Governance and Committees

Avacta Group plc - a high growth biosciences company

The Board of Directors and Committees of the Board of Directors

The Board, which is headed by the Chairman who is non-executive, comprises three other non-executive and two executive members as at 21st January 2017.  This ensures compliance with the Combined Code which states that a smaller company should have at least two independent directors.  The Board met regularly throughout the year with ad hoc meetings also being held.  The role of the Board is to provide leadership of the Company and to set strategic aims but within a framework of prudent and effective controls which enable risk to be managed.  The Board has agreed the Schedule of Matters reserved for its decision which includes ensuring that the necessary financial and human resources are in place to meet its obligations to its shareholders and others.  It also approves acquisitions and disposals of businesses, major capital expenditure, annual financial budgets and recommends interim and final dividends.  It receives recommendations from the Audit Committee in relation to the appointment of auditors, their remuneration and the policy relating to non-audit services.  The Board agrees the framework for executive directors’ remuneration with the Remuneration Committee and determines fees paid to non-executive directors.  Board papers are circulated before Board meetings in sufficient time to be meaningful.

The division of responsibilities between the Chairman and the Chief Executive Officer is clearly defined.  The Chairman’s primary responsibility is ensuring the effectiveness of the Board and setting its agenda.  The Chairman has no involvement in the day to day business of the Group.  The Chief Executive has direct charge of the Group on a day to day basis and is accountable to the Board for the financial and operational performance of the Group.

The performance of the Board is evaluated on an ongoing basis informally with reference to all aspects of its operation including, but not limited to: the appropriateness of its skill level; the way its meetings are conducted and administered (including the content of those meetings); the effectiveness of the various Committees; whether Corporate Governance issues are handled in a satisfactory manner; and, whether there is a clear strategy and objectives.

A new director, on appointment, is briefed on the activities of the Company.  Professional induction training is also given as appropriate.  The Chairman briefs non-executive directors on issues arising at Board meetings if required and non-executive directors have access to the Chairman at any time.  Ongoing training is provided as needed.  Directors are continually updated on the Group’s business and on insurance and on issues covering pensions, social, ethical, environmental and health and safety by means of Board presentations.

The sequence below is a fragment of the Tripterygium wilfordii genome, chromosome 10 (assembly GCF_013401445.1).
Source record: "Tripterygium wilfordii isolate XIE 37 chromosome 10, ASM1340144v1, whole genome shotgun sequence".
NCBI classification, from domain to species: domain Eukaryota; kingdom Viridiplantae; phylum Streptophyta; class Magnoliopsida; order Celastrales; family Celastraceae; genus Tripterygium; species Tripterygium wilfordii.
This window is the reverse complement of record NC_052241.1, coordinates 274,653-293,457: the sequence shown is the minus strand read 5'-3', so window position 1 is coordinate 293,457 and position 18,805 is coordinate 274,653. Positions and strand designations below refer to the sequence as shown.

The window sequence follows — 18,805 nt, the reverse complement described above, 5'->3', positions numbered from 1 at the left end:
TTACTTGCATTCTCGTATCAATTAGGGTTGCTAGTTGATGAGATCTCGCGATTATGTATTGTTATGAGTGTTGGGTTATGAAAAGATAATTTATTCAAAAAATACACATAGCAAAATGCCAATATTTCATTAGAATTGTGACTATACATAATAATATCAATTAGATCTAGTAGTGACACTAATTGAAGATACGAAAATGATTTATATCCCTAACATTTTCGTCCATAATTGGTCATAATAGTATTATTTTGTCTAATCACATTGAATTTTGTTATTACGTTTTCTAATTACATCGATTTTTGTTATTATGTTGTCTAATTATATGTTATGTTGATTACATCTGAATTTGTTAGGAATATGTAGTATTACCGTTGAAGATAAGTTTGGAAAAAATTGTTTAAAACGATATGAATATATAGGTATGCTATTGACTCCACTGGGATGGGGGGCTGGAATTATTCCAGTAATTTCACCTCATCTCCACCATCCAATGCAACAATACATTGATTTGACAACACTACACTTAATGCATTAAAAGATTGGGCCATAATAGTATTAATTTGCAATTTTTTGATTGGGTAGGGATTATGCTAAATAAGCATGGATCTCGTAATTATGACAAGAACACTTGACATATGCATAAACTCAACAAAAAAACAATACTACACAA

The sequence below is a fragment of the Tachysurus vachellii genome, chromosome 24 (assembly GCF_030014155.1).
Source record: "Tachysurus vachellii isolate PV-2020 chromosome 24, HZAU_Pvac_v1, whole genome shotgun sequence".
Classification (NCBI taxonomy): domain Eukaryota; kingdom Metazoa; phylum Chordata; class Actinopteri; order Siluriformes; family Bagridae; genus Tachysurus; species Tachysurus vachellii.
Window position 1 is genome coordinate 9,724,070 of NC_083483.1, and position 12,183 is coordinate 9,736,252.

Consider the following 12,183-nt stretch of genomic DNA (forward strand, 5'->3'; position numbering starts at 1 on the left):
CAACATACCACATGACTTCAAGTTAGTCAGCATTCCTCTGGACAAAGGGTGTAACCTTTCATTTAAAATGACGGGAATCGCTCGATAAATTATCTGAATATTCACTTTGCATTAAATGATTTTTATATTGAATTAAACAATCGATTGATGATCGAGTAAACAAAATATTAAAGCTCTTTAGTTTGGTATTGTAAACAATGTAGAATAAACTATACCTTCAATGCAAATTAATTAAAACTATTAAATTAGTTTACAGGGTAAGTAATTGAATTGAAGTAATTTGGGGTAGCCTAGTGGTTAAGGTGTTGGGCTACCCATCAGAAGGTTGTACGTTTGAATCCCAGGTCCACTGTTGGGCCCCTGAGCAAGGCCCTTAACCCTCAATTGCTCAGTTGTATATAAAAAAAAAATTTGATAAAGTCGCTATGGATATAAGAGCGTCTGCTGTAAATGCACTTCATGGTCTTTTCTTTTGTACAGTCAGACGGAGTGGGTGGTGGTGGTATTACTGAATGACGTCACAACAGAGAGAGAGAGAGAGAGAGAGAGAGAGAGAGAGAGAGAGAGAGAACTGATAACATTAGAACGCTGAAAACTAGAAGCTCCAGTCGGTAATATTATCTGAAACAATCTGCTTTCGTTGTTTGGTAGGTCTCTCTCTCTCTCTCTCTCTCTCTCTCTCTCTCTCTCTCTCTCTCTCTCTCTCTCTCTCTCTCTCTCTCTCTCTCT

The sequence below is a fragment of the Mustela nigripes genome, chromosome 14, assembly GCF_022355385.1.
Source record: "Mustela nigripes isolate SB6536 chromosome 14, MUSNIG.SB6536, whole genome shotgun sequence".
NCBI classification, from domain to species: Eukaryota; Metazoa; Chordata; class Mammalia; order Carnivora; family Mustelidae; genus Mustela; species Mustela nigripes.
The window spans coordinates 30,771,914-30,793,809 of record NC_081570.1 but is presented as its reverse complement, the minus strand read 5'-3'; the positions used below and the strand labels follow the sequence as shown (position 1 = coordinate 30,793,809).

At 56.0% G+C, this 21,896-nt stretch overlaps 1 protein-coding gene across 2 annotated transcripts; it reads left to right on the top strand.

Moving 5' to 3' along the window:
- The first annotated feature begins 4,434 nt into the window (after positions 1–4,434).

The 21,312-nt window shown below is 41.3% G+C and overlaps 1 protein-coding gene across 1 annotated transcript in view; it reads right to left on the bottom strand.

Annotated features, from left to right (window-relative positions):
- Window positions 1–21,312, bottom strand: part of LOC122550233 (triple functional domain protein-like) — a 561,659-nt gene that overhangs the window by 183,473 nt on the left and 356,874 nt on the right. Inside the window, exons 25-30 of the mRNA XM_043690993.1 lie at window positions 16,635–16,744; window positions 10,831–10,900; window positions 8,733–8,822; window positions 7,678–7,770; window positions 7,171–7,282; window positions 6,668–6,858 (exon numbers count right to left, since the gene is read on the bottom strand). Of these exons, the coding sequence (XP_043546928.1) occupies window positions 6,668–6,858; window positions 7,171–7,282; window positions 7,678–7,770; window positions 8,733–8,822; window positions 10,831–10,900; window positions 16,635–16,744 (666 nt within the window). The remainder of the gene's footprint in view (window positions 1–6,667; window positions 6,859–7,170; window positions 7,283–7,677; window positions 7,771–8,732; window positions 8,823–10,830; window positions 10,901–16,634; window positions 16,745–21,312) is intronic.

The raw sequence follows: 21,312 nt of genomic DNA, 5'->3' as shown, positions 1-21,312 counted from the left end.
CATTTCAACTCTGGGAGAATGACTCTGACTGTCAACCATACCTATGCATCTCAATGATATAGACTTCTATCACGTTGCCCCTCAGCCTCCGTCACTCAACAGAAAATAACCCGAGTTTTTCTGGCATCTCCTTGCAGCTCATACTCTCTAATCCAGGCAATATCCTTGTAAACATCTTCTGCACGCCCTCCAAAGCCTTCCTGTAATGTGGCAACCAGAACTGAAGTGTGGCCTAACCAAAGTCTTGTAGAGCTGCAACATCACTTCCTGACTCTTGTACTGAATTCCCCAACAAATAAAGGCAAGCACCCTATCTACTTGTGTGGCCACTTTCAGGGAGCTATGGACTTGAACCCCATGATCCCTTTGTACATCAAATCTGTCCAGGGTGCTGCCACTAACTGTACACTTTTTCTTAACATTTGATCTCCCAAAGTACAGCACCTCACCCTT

In the furtherance of his duties or in relation to acts carried out by the Board or the Company, each director has been informed that he is entitled to seek independent professional advice at the expense of the Company.  The Company maintains appropriate cover under a Directors and Officers insurance policy in the event of legal action being taken against any director.

Each director is appraised through the normal appraisal process.  The Chief Executive is appraised by the Chairman, the executive Board members by the Chief Executive and the non-executive Board members by the Chairman.  Each director has access to the services of the Company Secretary if required.

The non-executive directors are considered by the Board to be independent of management and are free to exercise independence of judgement.  They have never been employees of the Company nor do they participate in any of the Company’s pension schemes or bonus arrangements.  They receive no other remuneration from the Company other than the directors’ fees.

It is recognised that the Combined Code does not treat the Chairman as independent after appointment and it is considered best practice that he should not sit on the Audit or Remuneration Committees.  The Board, however, takes the view that as the number of non-executive directors is only four, including the Chairman, his participation will continue as the Committees gain the benefit of his external expertise and experience in areas which the Company considers important.

The Audit Committee

The Audit Committee (“the Committee”) is established by and is responsible to the Board. It has written terms of reference.  Its main responsibilities are:

  • to monitor and be satisfied with the truth and fairness of the Company’s financial statements before submission to the Board for approval, ensuring their compliance with the appropriate accounting standards, the law and the Listing Rules of the Financial Services Authority
  • to monitor and review the effectiveness of the Company’s system of internal control
  • to make recommendations to the Board in relation to the appointment of the external auditors and their remuneration, following appointment by the shareholders in general meeting, and to review and be satisfied with the auditors’ independence, objectivity and effectiveness on an ongoing basis
  • to implement the policy relating to any non-audit services performed by the external auditors.

Alan Aubrey is the Chairperson of the Committee. The other members of the Committee are Trevor Nicholls, Michael Albin and Mike Owen, who are non-executive directors, and have gained wide experience in regulatory and risk issues.